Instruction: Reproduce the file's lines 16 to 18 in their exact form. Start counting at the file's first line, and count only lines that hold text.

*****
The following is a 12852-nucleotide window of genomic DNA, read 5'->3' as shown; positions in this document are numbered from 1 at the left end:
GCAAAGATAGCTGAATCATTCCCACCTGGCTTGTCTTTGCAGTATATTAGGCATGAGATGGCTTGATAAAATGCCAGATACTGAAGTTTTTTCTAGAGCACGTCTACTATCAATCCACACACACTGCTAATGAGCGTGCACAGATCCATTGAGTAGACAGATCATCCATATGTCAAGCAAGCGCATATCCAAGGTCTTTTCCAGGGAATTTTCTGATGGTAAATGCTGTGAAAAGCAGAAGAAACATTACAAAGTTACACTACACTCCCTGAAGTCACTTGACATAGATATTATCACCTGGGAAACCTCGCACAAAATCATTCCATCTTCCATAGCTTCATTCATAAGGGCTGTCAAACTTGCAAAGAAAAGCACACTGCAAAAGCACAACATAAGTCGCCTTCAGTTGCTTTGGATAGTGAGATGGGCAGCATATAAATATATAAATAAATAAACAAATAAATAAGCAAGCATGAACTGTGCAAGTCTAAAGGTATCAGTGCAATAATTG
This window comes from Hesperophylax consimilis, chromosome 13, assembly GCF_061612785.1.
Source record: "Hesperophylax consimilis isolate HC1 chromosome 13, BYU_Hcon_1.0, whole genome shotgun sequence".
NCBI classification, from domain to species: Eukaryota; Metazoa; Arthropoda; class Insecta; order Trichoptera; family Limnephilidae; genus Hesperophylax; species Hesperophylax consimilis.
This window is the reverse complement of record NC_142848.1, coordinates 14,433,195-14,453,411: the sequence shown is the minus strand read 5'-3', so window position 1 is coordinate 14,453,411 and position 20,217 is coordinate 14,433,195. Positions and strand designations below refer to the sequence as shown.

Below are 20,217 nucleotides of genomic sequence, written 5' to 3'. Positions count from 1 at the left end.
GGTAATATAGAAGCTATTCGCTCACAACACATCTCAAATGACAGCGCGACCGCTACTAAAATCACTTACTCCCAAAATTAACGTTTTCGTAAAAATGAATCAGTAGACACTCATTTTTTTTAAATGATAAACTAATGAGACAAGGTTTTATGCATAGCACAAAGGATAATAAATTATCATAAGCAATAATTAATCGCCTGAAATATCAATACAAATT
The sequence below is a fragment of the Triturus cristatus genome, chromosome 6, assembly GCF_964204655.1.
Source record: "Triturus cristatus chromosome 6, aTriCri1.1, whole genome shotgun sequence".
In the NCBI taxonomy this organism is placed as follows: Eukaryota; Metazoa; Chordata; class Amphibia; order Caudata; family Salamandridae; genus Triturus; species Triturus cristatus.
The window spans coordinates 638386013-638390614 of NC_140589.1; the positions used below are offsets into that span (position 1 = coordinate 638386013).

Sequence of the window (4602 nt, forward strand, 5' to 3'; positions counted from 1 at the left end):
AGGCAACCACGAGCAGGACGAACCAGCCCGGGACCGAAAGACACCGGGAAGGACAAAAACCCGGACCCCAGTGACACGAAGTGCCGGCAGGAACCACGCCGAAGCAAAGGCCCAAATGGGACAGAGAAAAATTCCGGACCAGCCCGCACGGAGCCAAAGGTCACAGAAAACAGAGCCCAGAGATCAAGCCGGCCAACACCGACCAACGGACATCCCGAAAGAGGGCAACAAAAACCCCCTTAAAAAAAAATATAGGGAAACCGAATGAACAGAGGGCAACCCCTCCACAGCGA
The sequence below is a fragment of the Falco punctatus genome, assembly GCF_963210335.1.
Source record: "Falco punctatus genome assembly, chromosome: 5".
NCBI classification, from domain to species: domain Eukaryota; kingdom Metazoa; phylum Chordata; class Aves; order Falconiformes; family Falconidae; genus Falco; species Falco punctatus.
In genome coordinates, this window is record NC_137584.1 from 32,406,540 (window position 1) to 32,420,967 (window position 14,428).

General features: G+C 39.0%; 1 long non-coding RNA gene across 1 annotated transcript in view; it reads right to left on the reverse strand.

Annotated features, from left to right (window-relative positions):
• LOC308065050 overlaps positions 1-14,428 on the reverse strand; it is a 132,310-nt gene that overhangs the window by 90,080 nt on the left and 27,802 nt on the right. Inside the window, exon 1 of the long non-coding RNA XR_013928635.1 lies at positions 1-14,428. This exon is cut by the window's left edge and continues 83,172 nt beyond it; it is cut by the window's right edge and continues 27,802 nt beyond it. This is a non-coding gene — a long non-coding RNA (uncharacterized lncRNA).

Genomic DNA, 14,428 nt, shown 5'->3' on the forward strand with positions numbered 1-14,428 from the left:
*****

Source record: "Falco punctatus genome assembly, chromosome: 5".
NCBI classification, from domain to species: domain Eukaryota; kingdom Metazoa; phylum Chordata; class Aves; order Falconiformes; family Falconidae; genus Falco; species Falco punctatus.
In genome coordinates, this window is record NC_137584.1 from 32,406,540 (window position 1) to 32,420,967 (window position 14,428).